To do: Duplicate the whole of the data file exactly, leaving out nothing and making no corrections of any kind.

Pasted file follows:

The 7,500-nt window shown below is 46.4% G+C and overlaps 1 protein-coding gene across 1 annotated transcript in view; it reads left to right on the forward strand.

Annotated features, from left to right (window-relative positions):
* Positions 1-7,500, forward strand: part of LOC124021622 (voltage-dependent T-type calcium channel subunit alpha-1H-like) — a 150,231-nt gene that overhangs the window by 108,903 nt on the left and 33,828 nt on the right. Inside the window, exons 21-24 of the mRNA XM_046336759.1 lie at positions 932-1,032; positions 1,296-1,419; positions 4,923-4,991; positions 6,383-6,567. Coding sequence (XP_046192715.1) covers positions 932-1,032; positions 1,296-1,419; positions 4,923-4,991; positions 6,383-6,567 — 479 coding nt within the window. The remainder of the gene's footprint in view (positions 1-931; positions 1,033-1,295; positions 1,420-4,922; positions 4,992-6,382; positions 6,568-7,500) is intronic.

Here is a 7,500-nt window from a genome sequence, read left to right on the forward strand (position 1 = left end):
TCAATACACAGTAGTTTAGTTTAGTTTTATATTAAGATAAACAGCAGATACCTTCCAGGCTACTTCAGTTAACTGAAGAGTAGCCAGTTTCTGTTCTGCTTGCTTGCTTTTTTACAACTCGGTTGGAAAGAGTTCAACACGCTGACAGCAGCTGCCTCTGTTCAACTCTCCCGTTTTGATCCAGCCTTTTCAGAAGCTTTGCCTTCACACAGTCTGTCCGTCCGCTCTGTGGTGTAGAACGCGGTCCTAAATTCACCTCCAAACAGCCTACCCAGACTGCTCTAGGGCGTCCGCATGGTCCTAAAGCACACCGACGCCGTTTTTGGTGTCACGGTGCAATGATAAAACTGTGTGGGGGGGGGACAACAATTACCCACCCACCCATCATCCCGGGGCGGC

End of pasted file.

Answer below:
The 7,500-nt window shown below is 46.4% G+C and overlaps 1 protein-coding gene across 1 annotated transcript in view; it reads left to right on the forward strand.

Annotated features, from left to right (window-relative positions):
* Positions 1-7,500, forward strand: part of LOC124021622 (voltage-dependent T-type calcium channel subunit alpha-1H-like) — a 150,231-nt gene that overhangs the window by 108,903 nt on the left and 33,828 nt on the right. Inside the window, exons 21-24 of the mRNA XM_046336759.1 lie at positions 932-1,032; positions 1,296-1,419; positions 4,923-4,991; positions 6,383-6,567. Coding sequence (XP_046192715.1) covers positions 932-1,032; positions 1,296-1,419; positions 4,923-4,991; positions 6,383-6,567 — 479 coding nt within the window. The remainder of the gene's footprint in view (positions 1-931; positions 1,033-1,295; positions 1,420-4,922; positions 4,992-6,382; positions 6,568-7,500) is intronic.

Here is a 7,500-nt window from a genome sequence, read left to right on the forward strand (position 1 = left end):
TCAATACACAGTAGTTTAGTTTAGTTTTATATTAAGATAAACAGCAGATACCTTCCAGGCTACTTCAGTTAACTGAAGAGTAGCCAGTTTCTGTTCTGCTTGCTTGCTTTTTTACAACTCGGTTGGAAAGAGTTCAACACGCTGACAGCAGCTGCCTCTGTTCAACTCTCCCGTTTTGATCCAGCCTTTTCAGAAGCTTTGCCTTCACACAGTCTGTCCGTCCGCTCTGTGGTGTAGAACGCGGTCCTAAATTCACCTCCAAACAGCCTACCCAGACTGCTCTAGGGCGTCCGCATGGTCCTAAAGCACACCGACGCCGTTTTTGGTGTCACGGTGCAATGATAAAACTGTGTGGGGGGGGGACAACAATTACCCACCCACCCATCATCCCGGGGCGGC